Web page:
Reviewed by Colin Jacobson (March 8, 2018)
Paul Newman became a major star in the 1960s, and 1966’s Harper brings us one of his more popular efforts from that era. Set in Los Angeles, Lew Harper (Newman) works as a private detective stuck in the middle of an undesired divorce from wife Susan (Janet Leigh).
In the midst of this personal turmoil, Harper meets wealthy Elaine Sampson (Lauren Bacall). Her husband Ralph goes missing so she hires Harper to locate him. Inevitable complications ensue.
Elsewhere on this Blu-ray, we find the original trailer for Harper, one that appears to paint our lead as suave, hyper-masculine “lady killer” sort – and some of that proves true. Throughout the film, we see Harper’s appeal to women and get the impression of him as a fairly self-confident operative.
However, Harper lends more nuance to our lead than that, primarily via his sad sack pining for separated wife Susan. We see his continued devotion to her and how it affects him.
For a little while, at least, as Harper doesn’t devote a lot of time to this topic. Instead, most of the film follows a fairly predictable path.
Harper seems unsure how it wants to depict its lead, honestly. Through its first act, we get the more nuanced portrait I allude to above, but as the investigation proceeds, Harper morphs into a much more traditional tough guy detective.
Which seems like a mistake to me, as this shift robs the movie of potential. When the film goes for something different than the stock private eye vibe, it feels fresh and involving, but once it leaves that realm, it becomes much less interesting.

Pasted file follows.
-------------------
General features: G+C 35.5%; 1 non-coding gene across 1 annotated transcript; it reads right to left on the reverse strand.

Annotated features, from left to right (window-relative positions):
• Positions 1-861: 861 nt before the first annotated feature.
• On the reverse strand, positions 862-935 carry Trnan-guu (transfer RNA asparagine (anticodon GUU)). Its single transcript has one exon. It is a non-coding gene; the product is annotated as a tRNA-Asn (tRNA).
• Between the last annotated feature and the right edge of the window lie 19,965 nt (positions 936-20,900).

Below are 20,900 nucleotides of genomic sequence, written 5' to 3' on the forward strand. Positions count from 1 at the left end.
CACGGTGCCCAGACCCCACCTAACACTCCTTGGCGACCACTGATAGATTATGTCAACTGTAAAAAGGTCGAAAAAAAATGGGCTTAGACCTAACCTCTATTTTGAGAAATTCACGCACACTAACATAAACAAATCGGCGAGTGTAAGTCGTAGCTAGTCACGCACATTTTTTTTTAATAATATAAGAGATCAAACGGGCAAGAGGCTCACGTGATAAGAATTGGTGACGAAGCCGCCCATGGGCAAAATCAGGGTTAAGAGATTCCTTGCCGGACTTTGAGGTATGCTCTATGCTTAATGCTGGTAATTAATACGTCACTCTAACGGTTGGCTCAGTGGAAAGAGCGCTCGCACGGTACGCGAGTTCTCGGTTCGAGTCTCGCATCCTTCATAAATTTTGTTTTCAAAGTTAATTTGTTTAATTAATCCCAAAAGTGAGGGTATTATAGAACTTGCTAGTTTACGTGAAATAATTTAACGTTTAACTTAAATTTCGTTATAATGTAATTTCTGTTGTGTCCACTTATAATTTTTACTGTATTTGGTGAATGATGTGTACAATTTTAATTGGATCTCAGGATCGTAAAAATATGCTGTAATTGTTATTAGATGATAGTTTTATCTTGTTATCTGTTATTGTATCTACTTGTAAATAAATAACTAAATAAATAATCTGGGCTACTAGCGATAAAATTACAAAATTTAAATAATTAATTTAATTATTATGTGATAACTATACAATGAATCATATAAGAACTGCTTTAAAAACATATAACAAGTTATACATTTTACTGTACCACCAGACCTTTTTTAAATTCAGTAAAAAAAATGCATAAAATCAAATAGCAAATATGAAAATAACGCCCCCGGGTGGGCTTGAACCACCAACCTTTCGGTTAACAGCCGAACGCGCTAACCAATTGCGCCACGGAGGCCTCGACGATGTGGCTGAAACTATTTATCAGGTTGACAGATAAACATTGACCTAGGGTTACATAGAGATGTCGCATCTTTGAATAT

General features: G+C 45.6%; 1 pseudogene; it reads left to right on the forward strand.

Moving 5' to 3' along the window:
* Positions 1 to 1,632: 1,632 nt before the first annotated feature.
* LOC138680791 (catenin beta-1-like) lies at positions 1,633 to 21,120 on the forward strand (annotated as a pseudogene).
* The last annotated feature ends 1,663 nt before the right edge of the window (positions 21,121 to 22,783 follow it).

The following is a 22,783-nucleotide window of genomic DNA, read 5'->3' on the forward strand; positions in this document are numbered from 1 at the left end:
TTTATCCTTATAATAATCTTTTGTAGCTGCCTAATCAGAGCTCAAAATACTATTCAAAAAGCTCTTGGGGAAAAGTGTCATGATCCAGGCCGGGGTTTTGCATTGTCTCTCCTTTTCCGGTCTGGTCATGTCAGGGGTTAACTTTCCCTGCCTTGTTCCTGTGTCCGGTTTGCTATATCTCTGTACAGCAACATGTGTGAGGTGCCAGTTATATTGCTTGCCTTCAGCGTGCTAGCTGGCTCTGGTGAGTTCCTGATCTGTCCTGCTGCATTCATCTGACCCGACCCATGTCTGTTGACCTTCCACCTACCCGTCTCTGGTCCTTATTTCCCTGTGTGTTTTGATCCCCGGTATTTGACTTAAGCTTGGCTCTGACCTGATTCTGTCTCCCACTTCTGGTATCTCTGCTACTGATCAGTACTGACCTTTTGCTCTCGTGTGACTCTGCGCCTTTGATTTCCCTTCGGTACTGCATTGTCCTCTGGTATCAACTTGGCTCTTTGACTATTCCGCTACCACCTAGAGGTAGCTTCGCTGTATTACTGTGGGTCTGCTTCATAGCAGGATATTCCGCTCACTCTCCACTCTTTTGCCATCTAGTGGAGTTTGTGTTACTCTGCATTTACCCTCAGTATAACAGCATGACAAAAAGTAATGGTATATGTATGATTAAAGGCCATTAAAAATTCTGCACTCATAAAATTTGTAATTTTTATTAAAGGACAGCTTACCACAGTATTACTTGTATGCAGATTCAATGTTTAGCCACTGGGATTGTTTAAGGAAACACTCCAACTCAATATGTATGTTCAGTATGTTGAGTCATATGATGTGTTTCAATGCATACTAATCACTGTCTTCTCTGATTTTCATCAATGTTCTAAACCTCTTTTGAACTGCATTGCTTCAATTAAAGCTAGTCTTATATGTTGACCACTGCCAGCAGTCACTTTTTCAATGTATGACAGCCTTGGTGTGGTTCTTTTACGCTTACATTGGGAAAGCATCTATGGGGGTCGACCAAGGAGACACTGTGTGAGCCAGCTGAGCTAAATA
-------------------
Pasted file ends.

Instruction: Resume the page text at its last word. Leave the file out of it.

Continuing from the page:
This means much of Harper drags and lacks real punch. Lew plods from one violent situation to another, all of which fail to feel terribly realistic – especially because he leaves a pool of corpses in his wake and never bothers with law enforcement. Shouldn’t Harper occasionally tell the cops what happened?
Like many mysteries, the main investigation – Sampson’s disappearance – exists mainly as a gimmick meant to motivate action. When we finally learn what happened to Sampson, it seems virtually irrelevant and we don’t care, as his status simply gives the story movement.
If the episodes this plot generates proved more enticing, I’d be happier, but Harper lacks a lot of interesting material. Lew bops from one seedy, duplicitous character to another and nothing much of real interest materializes, so we’re left with a collection of scenes in search of a coherent plot.
At least Harper comes with a stellar cast. Newman, Leigh and Bacall would seem like enough, but the film adds Robert Wagner, Robert Webber, Shelley Winters, Julie Harris, Strother Martin and other notables.
Most tend to overact and fail to do much with the material, though Bacall proves delightfully catty in her brief appearances and Arthur Hill adds a bit of depth to the lawyer in love with Sampson’s much younger daughter Miranda (Pamela Tiffin). Otherwise, it feels like the participants “act down” to the material and don’t bring their “A”-games.
The haphazard quality of the script surprises me given that it comes from Oscar-winning writer William Goldman. Then fairly new to Hollywood, perhaps he simply hadn’t gotten his sea legs yet, as Goldman doesn’t bring together to story in an especially coherent manner.
All of this leaves Harper as a disappointment. With lots of talent involved and a few quirky twists, it boasts the potential to become a good update on the private detective genre, but it ultimately fails to develop into a memorable effort.